As chairman of the Senate Finance Committee, Senator Max Baucus holds the keys to health care reform; any health care legislation must pass through his committee. So what he says or doesn’t say is important to those following the twists and turns of the congressional effort to fix our health care system. This is the twelfth of an occasional series of posts on the senator’s pronouncements and how the media has covered them. The entire series is archived here.
Poor Max Baucus! The pressure on him must be enormous—what with the president pushing for him to produce a bill by the August recess, the single-payer folks still holding rallies in his home state, and conservatives camping in front of his Montana office protesting that the president’s “plan” is too socialistic. These must be trivial, though, compared to the demands from all those health care special interests who have given him gobs of money to see things their way. The senator must truly be conflicted.
But in the lobbying biz, money isn’t the only thing that matters. The amounts that special interests give are astronomical, and the totals so staggering that they’ve sort of lost their meaning with the public. The Washington Post reported, in an informative piece by Dan Eggen, that health-related companies and their employees contributed nearly $1.5 million in 2007 and 2008 to Baucus’s political action committees (PACs) when he began holding hearings on health reform.
The senator’s fundraising efforts have continued apace. The Post tells us that health executives and lobbyists have flocked to recent extravagant fundraising events, such as his tenth annual fly-fishing and golfing weekend in Big Sky, Montana—minimum donation, $2,500. Camp Baucus, complete with horseback riding and hiking and fun for the whole family, is coming up soon. Apparently the senator stopped taking contributions from health care PACs on June 1—to avoid any appearance of favoritism (although donations from lobbyists and health execs are still welcome), his aides explained. One told the Post that the senator “is only driven by one thing: what is right for Montana and the country.” The senator himself is not talking.
Lobbying, however, is much more than PAC contributions and donations to fishing parties. It’s all about ideology and relationships, and here’s where the Sunlight Foundation comes in, providing clarity on just who has the senator’s ear. (Disclosure: the Sunlight Foundation is a CJR funder.) The Foundation has created the Max Baucus Health Care Lobbyist Complex—recommended reading for anyone curious about what might come out of the Senate Finance Committee in the coming days or weeks. The Foundation identified five former Baucus staff members who now lobby for health care and insurance interests, representing twenty-seven companies and associations.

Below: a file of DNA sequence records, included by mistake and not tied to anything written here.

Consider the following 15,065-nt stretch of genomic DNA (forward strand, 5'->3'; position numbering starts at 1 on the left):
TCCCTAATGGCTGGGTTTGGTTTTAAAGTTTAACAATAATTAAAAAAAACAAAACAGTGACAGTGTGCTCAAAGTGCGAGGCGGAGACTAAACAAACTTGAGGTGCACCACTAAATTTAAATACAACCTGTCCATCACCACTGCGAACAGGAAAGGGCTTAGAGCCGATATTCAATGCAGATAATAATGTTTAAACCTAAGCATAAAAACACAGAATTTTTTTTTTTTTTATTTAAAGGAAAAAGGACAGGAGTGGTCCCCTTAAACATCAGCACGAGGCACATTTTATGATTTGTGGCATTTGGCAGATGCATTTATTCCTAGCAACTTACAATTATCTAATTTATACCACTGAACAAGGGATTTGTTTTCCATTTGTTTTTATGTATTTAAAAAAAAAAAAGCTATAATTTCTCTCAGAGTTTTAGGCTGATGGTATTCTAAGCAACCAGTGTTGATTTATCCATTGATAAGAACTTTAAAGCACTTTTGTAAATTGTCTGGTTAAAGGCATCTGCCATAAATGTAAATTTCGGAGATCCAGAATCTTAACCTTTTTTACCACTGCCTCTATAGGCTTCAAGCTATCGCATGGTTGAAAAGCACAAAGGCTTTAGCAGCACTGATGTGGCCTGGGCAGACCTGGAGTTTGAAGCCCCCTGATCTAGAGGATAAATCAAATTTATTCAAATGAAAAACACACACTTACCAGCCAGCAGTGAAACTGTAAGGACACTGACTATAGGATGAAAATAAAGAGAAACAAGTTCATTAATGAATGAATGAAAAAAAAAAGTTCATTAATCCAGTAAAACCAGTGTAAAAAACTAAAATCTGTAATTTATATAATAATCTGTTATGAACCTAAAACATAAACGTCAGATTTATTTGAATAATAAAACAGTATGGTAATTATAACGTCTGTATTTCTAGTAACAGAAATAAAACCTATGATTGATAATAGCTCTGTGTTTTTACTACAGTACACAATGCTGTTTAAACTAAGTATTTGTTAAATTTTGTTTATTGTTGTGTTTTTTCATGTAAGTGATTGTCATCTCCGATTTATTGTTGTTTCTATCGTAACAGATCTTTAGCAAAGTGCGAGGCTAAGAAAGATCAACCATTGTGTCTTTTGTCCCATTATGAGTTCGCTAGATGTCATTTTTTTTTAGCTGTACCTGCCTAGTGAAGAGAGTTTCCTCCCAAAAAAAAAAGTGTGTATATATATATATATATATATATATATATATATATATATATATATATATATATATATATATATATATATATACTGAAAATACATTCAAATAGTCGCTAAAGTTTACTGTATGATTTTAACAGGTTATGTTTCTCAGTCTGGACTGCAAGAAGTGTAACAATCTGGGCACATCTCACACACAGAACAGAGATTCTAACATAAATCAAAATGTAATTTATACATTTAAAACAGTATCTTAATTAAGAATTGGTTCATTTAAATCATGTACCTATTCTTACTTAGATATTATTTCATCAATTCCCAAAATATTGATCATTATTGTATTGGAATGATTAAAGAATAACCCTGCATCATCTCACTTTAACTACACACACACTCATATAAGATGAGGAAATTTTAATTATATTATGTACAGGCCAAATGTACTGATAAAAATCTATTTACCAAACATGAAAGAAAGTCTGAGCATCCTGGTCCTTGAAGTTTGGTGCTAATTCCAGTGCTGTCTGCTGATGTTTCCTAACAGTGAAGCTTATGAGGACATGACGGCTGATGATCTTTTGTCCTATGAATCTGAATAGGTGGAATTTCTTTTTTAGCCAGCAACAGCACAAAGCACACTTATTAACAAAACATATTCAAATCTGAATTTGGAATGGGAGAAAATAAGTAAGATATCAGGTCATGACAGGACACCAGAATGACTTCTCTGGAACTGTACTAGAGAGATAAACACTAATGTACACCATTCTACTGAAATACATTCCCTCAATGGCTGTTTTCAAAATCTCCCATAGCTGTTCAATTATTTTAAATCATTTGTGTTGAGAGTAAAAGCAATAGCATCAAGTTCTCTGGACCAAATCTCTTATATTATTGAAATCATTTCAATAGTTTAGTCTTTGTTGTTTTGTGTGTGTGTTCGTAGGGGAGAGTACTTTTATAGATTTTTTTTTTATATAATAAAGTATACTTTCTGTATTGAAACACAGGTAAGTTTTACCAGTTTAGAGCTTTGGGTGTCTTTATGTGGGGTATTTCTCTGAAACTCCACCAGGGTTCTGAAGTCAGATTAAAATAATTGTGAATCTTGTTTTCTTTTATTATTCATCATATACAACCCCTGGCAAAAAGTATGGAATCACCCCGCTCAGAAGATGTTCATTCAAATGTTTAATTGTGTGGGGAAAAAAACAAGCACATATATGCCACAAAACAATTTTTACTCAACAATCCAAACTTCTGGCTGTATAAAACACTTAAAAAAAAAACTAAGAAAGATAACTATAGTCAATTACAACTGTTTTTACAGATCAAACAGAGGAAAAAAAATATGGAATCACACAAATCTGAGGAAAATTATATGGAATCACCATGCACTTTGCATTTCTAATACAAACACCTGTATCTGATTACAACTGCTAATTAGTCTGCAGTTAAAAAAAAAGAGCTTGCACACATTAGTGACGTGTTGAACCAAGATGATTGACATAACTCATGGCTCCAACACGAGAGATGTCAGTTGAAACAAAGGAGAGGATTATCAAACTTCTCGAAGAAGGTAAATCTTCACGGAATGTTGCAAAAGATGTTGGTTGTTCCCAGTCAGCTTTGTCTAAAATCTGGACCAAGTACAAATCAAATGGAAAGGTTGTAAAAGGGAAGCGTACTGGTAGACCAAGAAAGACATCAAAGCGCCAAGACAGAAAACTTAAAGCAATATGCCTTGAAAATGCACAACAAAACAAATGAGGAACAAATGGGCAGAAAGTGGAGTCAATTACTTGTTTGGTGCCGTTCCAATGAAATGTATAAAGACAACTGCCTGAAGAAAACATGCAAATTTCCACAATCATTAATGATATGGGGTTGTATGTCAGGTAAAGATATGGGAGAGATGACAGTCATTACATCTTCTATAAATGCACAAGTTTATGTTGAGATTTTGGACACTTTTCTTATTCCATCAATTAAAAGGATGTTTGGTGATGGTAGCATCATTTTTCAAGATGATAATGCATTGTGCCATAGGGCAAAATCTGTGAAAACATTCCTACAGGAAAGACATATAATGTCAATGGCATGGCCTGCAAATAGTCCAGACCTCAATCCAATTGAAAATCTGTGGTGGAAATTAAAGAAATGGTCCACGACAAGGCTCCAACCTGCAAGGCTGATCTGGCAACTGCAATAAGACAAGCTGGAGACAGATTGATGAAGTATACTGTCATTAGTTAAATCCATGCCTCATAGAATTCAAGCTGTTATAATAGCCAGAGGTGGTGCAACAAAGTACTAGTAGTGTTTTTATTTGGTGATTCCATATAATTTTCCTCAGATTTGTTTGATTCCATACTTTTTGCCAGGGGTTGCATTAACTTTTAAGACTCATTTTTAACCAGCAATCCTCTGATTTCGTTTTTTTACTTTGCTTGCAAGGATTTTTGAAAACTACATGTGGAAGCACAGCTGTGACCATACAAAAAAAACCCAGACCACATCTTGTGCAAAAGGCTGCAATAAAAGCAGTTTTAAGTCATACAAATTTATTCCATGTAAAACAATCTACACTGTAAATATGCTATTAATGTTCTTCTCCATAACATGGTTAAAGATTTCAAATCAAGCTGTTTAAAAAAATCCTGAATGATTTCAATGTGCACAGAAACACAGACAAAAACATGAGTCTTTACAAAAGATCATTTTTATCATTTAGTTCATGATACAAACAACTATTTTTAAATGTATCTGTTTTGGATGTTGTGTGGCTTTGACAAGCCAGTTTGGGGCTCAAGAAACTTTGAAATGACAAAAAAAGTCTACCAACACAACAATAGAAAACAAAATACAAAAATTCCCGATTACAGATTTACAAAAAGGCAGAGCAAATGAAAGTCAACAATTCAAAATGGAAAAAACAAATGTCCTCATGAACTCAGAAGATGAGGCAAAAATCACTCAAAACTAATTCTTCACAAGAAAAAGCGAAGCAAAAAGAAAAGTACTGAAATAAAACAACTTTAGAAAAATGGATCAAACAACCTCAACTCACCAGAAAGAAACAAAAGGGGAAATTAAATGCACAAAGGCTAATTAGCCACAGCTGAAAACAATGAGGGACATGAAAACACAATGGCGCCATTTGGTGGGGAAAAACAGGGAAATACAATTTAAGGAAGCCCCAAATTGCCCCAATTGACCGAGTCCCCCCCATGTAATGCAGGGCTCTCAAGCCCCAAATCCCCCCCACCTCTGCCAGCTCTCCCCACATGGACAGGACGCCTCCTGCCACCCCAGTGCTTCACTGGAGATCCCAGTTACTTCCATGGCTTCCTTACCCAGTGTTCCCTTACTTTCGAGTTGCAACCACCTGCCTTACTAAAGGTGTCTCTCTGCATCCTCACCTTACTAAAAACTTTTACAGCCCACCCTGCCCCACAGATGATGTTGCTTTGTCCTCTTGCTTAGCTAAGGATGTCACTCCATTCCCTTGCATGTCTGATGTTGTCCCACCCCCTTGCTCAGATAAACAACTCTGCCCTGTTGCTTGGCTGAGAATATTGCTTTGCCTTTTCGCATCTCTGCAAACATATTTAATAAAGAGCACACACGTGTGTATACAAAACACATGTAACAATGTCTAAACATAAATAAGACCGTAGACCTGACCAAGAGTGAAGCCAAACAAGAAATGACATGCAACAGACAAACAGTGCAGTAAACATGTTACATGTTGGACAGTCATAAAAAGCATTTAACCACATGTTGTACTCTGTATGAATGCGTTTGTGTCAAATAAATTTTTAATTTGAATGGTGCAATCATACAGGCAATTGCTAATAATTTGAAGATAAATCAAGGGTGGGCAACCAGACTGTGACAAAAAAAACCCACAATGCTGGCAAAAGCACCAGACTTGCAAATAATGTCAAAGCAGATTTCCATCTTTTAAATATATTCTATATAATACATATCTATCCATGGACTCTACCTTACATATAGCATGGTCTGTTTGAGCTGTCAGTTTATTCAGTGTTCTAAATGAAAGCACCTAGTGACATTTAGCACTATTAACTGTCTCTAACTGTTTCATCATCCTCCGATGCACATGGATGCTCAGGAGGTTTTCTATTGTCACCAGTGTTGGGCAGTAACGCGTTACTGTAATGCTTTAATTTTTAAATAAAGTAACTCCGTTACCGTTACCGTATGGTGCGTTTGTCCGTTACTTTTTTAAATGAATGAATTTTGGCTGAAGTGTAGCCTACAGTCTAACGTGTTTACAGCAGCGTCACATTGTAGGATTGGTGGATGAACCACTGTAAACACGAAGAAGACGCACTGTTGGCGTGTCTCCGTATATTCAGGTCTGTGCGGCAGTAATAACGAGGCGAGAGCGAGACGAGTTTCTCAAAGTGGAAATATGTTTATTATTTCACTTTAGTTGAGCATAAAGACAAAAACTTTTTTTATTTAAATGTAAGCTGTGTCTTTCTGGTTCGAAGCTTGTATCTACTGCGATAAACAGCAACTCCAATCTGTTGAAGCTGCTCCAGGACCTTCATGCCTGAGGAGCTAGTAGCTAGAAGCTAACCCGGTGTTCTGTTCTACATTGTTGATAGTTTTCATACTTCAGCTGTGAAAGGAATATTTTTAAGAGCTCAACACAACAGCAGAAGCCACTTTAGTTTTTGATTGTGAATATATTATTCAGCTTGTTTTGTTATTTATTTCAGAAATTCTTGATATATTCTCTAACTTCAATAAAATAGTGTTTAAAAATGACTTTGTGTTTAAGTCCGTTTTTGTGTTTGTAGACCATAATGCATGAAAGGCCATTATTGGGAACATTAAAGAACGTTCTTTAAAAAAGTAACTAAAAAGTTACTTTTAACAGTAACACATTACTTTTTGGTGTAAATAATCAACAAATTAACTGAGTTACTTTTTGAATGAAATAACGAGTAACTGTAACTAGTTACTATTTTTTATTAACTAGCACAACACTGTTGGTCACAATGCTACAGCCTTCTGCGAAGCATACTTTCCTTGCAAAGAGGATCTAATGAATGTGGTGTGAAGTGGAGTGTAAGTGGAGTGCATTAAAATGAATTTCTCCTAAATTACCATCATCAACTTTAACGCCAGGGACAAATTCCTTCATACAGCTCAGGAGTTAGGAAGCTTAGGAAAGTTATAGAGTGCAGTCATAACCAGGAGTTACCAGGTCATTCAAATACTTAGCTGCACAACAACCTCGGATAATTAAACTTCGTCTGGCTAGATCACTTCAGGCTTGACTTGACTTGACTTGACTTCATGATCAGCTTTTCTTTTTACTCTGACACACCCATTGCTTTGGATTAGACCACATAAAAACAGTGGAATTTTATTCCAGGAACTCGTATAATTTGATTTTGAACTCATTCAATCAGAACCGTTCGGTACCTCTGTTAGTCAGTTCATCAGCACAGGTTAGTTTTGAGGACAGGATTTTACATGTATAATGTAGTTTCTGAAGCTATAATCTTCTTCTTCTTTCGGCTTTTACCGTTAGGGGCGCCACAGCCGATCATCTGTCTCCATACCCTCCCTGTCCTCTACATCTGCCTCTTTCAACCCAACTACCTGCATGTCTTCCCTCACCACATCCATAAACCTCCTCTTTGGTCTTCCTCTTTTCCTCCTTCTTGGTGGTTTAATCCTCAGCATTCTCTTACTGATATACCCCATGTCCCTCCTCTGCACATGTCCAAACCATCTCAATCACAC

For example, David Castagnetti, now of the firm Mehlmen Vogel Castagnetti Inc., represents such health care heavies as Merck, Astra Zeneca, Abbott Labs, Humana, Mayo Clinic, GE Healthcare, AHIP, the Business Roundtable, Biogen, the American College of Cardiologists, the American Osteopathic Association, and Big Pharma.
The Sunlight Foundation also points out that there is often overlap, with different former staffers working for the same clients. Call it the interlocking directorates of the lobbying game. Roger Blauwet, another former staffer who now works for Canfield & Associates, also represents Merck as well as Wyeth and Rx Benefits Coalition. Former staffers for other Finance Committee members also represent the same cast of special interests. For example, Kelly Bingel, the former chief of staff for Arkansas Sen. Blanche Lincoln, also works for Mehlmen Vogel Castagnetti and handles some of the same clients. Another base covered.
These kinds of relationships are invaluable to the special interests who want to make sure that their legislative concerns are heard loud and clear. It’s not likely a senator will ignore someone with whom he or she has worked closely for years. The Sunlight Foundation study shows exactly what advocates of real and substantive health reform are up against. Early on in the presidential campaign, we started urging the mainstream media to look at both the money and the lobbyists’ connections. Last week, NPR interviewed Paul Blumenthal, the mastermind behind the Sunlight Foundation’s lobbyist database, and it zeroed in on Sen. Baucus.
We’re glad to see others watching Baucus too. When the Senate Finance Committee finally releases its revised legislation, we hope NPR and others will start matching up specific provisions in the bill with all those lobbyists populating Paul Blumenthal’s Health Care Lobbying Complex. With Google Maps, you can do almost anything these days.Trudy Lieberman is a longtime contributing editor to the Columbia Journalism Review. She is the lead writer for The Second Opinion, CJR's healthcare desk, which is part of our United States Project on the coverage of politics and policy. She also blogs for Health News Review. Follow her on Twitter @Trudy_Lieberman.